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Title: Graphic revolt! : Scandinavian artists' workshops, 1968-1975 : Røde Mor, Folkets Ateljé and GRAS
Author: Glomm, Anna Sandaker
ISNI:       0000 0004 2722 0070
Awarding Body: University of St Andrews
Current Institution: University of St Andrews
Date of Award: 2012
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This thesis examines the relationship between the three artists' workshops Røde Mor (Red Mother), Folkets Ateljé (The People's Studio) and GRAS, who worked between 1968 and 1975 in Denmark, Sweden and Norway. Røde Mor was from the outset an articulated Communist graphic workshop loosely organised around collective exhibitions. It developed into a highly productive and professionalised group of artists that made posters by commission for political and social movements. Its artists developed a familiar and popular artistic language characterised by imaginative realism and socialist imagery. Folkets Ateljé, which has never been studied before, was a close knit underground group which created quick and immediate responses to concurrent political issues. This group was founded on the example of Atelier Populaire in France and is strongly related to its practices. Within this comparative study it is the group that comes closest to collective practises around 1968 outside Scandinavia, namely the democratic assembly. The silkscreen workshop GRAS stemmed from the idea of economic and artistic freedom, although socially motivated and politically involved, the group never implemented any doctrine for participation. The aim of this transnational study is to reveal common denominators to the three groups' poster art as it was produced in connection with a Scandinavian experience of 1968. By ‘1968' it is meant the period from the late 1960s till the end of the 1970s. It examines the socio-political conditions under which the groups flourished and shows how these groups operated in conjunction with the political environment of 1968. The thesis explores the relationship between political movements and the collective art making process as it appeared in Scandinavia. To present a comprehensible picture of the impact of 1968 on these groups, their artworks, manifestos, and activities outside of the collective space have been discussed. The argument has presented itself that even though these groups had very similar ideological stances, their posters and techniques differ. This has impacted the artists involved to different degrees, yet made it possible to express the same political goals. It is suggested to be linked with the Scandinavian social democracies and common experience of the radicalisation that took place mostly in the aftermath of 1968 proper. By comparing these three groups' it has been uncovered that even with the same socio-political circumstances and ideological stance divergent styles did develop to embrace these issue.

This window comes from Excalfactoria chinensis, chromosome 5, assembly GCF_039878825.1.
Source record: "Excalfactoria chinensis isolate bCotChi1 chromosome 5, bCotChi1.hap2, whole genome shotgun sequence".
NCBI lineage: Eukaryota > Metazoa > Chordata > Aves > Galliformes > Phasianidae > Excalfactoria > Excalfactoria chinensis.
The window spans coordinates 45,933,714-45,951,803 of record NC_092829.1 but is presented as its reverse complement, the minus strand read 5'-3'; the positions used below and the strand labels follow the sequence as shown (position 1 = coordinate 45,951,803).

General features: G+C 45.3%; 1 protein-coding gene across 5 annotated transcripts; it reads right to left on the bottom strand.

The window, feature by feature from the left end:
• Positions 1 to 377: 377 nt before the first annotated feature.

Supervisor: Howard, Jeremy Sponsor: Not available
Qualification Name: Thesis (Ph.D.) Qualification Level: Doctoral
EThOS ID:  DOI: Not available
Keywords: Poster art in the twentieth-century ; Political art ; Propaganda ; Social realism ; Socialist realism ; Røde Mor ; GRAS ; Folkets Ateljé ; Norwegian twentieth-century art ; Danish twentieth-century art ; Swedish twentieth-century art ; Scandinavian twentieth-century art ; Pop art ; Conceptual art ; Figuration ; Abstraction ; 1968 ; Popular movements ; Transnational study ; Op-art ; EEC 1972 ; Communism and art ; Marxist-Leninism and art ; Underground and sub culture ; 1970s Scandinavia ; Marxism and art ; Grassroot movements ; Collectivism ; Graphic art ; Silkscreen ; Serigraphy ; Lino-cuts ; Offset print ; Linoleum print ; Atelier Populaire ; Art Workers Coalition ; Modernism ; Postmodernism ; Social art history ; Russian avant garde poster art ; Neo-avant garde ; Activism and art ; Comparative study of art ; Non-figuration ; Scandinavian 1968 ; European 1968 ; Political pop-art ; Youth rebellion and uprising ; Capitalism and art ; Street art ; Scandinavian model and art ; Nordic model and art ; Social democracy and art ; Globalisation ; Chinese Cultural Revolution ; Third World and anti-imperialism